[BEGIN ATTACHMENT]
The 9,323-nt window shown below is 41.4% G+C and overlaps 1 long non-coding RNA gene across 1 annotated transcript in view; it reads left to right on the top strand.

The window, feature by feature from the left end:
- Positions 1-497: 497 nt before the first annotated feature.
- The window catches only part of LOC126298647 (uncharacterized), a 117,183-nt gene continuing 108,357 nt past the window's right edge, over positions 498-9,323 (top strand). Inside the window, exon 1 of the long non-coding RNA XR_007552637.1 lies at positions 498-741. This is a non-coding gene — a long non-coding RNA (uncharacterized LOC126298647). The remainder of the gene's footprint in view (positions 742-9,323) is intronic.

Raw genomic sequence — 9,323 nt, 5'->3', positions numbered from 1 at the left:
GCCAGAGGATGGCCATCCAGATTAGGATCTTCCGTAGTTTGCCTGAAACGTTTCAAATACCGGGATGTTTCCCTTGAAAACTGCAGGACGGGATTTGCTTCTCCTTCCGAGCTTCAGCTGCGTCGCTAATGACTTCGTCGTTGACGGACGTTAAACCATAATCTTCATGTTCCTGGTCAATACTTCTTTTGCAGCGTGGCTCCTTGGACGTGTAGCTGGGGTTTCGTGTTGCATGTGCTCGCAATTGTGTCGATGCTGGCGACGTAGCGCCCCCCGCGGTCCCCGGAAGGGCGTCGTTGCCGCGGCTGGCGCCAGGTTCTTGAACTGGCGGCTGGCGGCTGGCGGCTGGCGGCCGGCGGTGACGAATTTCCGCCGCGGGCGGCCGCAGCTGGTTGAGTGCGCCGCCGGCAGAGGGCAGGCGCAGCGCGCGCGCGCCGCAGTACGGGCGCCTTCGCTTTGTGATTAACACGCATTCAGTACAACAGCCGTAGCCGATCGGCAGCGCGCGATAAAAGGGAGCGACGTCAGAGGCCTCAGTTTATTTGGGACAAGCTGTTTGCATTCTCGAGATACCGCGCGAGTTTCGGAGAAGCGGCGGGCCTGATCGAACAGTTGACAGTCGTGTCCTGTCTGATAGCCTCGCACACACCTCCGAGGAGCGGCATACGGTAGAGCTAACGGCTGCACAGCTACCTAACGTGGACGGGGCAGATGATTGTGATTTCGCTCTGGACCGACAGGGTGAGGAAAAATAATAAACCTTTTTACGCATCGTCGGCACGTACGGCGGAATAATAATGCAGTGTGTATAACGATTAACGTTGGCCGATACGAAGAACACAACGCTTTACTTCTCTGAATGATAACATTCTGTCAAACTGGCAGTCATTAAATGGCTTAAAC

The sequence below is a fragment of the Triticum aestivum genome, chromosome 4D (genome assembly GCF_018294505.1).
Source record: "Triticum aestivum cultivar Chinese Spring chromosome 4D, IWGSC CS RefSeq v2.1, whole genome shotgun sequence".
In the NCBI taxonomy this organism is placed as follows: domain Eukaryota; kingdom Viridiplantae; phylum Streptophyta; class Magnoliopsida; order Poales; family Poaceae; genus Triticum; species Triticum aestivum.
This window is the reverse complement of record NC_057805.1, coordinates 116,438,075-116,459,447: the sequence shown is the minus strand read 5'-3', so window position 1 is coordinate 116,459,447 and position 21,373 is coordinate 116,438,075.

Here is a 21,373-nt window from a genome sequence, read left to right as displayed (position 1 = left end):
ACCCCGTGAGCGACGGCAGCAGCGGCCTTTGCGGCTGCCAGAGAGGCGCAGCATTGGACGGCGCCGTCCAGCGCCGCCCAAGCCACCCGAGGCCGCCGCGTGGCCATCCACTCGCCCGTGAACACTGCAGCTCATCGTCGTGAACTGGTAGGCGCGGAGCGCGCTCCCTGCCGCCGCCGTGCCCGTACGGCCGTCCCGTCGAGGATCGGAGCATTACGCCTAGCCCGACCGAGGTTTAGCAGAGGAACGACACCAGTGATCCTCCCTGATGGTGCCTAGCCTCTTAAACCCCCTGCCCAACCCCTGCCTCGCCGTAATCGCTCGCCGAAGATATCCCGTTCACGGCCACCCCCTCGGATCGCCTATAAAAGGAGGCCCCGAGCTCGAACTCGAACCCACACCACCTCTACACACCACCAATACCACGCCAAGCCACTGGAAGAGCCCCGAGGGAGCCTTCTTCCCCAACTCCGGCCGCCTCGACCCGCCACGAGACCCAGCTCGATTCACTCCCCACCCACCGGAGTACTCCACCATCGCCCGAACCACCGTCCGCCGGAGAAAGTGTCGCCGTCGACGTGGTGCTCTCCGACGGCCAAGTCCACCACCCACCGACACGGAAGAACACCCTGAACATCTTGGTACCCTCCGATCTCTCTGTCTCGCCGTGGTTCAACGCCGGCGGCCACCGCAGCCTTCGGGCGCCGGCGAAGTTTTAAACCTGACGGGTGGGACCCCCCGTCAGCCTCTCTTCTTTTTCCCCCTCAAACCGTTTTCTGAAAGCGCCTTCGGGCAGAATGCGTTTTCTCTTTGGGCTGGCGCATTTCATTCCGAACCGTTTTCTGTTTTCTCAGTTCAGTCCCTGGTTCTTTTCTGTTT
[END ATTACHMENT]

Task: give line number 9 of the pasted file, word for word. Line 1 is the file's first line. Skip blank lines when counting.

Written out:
In the NCBI taxonomy this organism is placed as follows: domain Eukaryota; kingdom Viridiplantae; phylum Streptophyta; class Magnoliopsida; order Poales; family Poaceae; genus Triticum; species Triticum aestivum.